Friday, July 16, 2010

Hayek as a proto-RBC theorist (amv)

Hayek discusses the evolution from static general equilibrium to dynamic analysis. He abandons the ABCT. He wants to remain within the general equilibrium approach, improving it by some dynamics based on expectations (he's so state of the art):

"What we all seek is [...] not to jump into something entirely new and different but a development of our fundamental theoretical apparatus which will enable us to explain dynamic phenomena. Not very long ago I myself still believed that the best way to express this was to say that the theory of the trade cycle at which we were aiming ought to be organically superimposed upon the existing theory of equilibrium [using monetary theory as the single approach to economic dynamics; amv]. I am now more inclined to say that general theory itself ought to be developed so as to enable us to use it directly in the explanation of particular industrial fluctuations. As has recently been shown very convincingly by Dr. Lutz [who - together with Slutzky - was the first to define business cycles as a stochastic process; amv], our task is not to construct a separate theory of the trade cycle, that is of a construction of a detailed scheme which fit all actual trade cycles, but rather a development of those sections of general theory which we need in the analysis of particular cycles - which often differ from one another very considerably."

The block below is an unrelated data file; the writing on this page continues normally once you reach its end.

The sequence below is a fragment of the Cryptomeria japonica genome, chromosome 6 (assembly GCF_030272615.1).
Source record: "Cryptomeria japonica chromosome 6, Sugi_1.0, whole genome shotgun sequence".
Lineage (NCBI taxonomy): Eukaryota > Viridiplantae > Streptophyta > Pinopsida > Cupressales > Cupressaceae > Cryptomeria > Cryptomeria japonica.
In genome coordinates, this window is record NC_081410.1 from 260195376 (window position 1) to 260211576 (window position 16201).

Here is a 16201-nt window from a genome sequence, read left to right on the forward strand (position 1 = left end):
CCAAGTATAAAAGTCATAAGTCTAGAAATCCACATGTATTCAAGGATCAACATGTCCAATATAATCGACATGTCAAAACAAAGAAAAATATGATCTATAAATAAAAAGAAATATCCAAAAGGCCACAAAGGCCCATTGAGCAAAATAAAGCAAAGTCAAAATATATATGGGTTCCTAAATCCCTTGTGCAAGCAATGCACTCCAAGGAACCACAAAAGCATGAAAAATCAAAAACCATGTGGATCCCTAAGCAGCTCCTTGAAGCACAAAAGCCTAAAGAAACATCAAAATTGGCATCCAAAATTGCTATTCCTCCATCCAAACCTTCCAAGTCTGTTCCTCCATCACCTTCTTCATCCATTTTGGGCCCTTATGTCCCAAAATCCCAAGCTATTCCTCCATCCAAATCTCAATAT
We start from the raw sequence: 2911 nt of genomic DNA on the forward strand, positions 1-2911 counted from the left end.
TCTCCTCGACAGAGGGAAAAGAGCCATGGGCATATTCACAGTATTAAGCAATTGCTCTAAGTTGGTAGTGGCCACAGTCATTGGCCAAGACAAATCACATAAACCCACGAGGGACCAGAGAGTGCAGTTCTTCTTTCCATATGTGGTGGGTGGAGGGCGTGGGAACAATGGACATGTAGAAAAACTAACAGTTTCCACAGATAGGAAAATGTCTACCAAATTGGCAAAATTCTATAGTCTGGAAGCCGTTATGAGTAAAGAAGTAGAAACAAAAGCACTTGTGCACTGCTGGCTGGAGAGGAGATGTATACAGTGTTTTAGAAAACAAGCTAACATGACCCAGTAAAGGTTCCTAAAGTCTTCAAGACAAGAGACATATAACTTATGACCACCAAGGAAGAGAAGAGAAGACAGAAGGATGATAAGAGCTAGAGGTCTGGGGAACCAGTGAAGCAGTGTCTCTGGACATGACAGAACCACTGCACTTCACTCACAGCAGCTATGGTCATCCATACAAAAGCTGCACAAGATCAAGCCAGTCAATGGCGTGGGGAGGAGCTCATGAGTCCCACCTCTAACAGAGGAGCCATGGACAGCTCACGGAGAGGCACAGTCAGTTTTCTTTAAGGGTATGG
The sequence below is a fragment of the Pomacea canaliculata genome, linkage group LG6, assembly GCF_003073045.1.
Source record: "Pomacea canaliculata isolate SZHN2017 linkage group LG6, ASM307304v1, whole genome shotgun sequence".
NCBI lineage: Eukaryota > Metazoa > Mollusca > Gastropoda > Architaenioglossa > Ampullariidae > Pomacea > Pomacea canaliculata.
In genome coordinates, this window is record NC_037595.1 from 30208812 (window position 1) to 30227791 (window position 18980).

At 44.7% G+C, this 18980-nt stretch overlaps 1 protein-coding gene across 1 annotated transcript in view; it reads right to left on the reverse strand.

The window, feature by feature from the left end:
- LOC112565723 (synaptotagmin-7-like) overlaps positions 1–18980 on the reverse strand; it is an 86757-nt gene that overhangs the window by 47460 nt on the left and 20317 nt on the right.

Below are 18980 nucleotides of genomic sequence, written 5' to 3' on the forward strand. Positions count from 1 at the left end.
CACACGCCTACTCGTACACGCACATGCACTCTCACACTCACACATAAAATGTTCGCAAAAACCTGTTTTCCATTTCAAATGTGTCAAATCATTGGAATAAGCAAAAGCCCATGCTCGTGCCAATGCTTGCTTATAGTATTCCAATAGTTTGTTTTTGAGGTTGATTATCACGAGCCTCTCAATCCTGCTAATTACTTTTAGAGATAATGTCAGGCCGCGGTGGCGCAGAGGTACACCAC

Price Expectations, Monetary Disturbances and Malinvestments (1933), in: Profits, Interest and Investment (1939): 137-8